What they found was that relapsed/refractory patients with multiple myeloma had a progression-free survival (PFS) advantage to those who did not receive these 2 treatments. A median PFS of 126 days was seen in patients given daratumumab then carfilzomib and 190 days for patients given carfilzomib first then daratumumab. In comparison, patients on just daratumumab had a median PFS of 104 days and those just on carfilzomib had a median PFS of 117 days. Moreover, the time to response was quicker in the combination groups at 39 days in the daratumumab-first group compared with 88 days in the carfilzomib-first group.

Discussing treatment sequencing should also take into consideration the adverse events (AEs) that would be associated with each regimen, even if the data is in its favor. For example, patients with a cardiac risk factor have to be careful with carfilzomib, as it has been associated with incidences of cardiotoxicity, and clinicians have to weigh the patient’s current condition with the efficacy of a regimen that could be provided. According to Mewawalla, these are serious considerations before any regimen decision needs to be made.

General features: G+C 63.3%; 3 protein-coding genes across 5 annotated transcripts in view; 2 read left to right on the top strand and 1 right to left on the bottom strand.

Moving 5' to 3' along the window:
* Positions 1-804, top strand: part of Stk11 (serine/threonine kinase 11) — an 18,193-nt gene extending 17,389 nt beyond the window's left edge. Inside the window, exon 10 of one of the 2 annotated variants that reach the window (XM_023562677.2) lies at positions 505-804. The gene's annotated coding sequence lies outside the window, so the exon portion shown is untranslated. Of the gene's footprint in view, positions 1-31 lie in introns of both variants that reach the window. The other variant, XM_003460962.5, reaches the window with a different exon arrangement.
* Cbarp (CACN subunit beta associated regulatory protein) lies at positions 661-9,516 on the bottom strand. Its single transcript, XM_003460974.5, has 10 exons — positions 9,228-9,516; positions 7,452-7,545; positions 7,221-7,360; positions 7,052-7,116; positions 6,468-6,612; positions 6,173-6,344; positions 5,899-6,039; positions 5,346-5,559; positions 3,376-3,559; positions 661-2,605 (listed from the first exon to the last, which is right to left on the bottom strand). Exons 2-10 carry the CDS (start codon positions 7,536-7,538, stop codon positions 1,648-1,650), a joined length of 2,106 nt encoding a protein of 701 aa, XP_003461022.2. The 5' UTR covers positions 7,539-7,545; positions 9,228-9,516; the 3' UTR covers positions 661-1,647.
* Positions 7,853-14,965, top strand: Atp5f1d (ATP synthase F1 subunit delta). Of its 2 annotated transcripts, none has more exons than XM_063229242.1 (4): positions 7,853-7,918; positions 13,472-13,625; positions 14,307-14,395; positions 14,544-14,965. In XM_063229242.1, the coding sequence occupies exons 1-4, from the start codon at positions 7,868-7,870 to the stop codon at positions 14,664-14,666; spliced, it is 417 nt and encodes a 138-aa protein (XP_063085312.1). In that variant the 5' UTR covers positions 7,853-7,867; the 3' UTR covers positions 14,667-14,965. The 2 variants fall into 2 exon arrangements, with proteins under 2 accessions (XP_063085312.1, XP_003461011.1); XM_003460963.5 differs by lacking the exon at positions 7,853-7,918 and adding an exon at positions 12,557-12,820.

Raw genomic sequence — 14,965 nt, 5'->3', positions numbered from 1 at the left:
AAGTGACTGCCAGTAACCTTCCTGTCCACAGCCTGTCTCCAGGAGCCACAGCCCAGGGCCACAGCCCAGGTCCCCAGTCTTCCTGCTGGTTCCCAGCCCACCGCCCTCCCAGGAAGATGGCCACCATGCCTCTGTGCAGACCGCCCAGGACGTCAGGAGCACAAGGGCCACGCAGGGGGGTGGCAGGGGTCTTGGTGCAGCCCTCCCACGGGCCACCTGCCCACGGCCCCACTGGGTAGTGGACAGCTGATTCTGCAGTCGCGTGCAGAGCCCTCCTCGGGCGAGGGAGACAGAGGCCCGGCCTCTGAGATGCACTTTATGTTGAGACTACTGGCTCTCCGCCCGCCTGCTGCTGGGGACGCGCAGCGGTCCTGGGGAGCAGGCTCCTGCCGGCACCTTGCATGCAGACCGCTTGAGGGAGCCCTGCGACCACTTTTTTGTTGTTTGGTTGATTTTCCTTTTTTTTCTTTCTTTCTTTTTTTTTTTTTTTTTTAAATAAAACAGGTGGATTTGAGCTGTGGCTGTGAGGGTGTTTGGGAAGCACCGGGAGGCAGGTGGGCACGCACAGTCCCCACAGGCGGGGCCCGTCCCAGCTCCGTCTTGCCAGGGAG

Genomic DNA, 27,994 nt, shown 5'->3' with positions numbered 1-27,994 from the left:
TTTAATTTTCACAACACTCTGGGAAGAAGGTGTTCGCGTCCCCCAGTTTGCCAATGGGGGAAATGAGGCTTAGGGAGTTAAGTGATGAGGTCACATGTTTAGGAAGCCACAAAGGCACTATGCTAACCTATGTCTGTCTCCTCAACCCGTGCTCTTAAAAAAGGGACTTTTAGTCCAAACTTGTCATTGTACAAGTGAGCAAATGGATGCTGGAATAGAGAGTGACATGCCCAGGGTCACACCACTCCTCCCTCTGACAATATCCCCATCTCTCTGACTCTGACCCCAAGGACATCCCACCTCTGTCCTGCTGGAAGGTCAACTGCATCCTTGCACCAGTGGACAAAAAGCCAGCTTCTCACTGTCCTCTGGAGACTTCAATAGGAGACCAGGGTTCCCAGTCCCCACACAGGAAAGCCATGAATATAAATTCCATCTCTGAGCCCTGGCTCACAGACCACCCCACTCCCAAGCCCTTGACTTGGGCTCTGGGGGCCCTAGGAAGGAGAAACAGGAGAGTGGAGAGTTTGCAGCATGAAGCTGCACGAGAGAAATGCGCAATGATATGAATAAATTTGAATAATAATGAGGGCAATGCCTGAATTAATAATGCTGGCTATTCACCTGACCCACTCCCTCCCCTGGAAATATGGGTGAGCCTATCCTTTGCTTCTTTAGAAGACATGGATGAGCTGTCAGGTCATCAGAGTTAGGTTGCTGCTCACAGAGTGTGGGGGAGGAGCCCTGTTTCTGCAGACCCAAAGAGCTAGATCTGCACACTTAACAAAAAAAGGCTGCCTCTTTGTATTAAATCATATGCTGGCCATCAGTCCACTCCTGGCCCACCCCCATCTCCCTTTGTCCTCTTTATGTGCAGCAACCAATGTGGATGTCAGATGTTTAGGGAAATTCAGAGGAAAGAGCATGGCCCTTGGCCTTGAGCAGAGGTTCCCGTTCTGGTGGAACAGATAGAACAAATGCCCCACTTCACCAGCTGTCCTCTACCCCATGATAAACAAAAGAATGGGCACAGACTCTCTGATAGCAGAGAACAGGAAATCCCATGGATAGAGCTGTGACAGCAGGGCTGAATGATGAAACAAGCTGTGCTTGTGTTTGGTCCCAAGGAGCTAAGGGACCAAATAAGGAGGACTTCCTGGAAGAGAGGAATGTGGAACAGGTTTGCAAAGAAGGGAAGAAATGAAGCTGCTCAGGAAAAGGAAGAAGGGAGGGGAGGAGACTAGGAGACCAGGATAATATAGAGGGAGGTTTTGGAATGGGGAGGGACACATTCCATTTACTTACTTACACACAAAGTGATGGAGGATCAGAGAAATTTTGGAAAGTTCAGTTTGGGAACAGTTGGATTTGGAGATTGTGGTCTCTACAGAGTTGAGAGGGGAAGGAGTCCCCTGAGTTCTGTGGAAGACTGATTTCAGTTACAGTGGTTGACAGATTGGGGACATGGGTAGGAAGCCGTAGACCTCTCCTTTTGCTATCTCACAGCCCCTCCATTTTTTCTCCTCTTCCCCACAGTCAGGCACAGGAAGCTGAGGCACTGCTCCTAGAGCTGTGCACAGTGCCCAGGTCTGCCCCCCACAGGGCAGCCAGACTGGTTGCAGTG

“Also, what I see when it comes to sequencing drugs is what have they had before? Are they refractory to what they've had before? Are they still sensitive to what they've had before like, are they [especially] lenalidomide sensitive vs refractory?” Mewawalla elaborated. “If they're sensitive, then I can still use combinations like daratumumab, lenalidomide, and dexamethasone. If they're refractory, then I can use daratumumab, bortezomib, and dexamethasone.”

The Road Ahead for Multiple Myeloma Treatment

As the past decade in the multiple myeloma field has led to major developments and novel therapies, clinicians are already looking to the next decade to see how much further developments can go. Oral therapies have helped to make sure patients can have their treatment more readily available. One topic both Mewawalla and Sadashiv echoed in their interviews is that along with stronger therapies, AEs can be more readily handled with new interventions and a better understanding of management practices.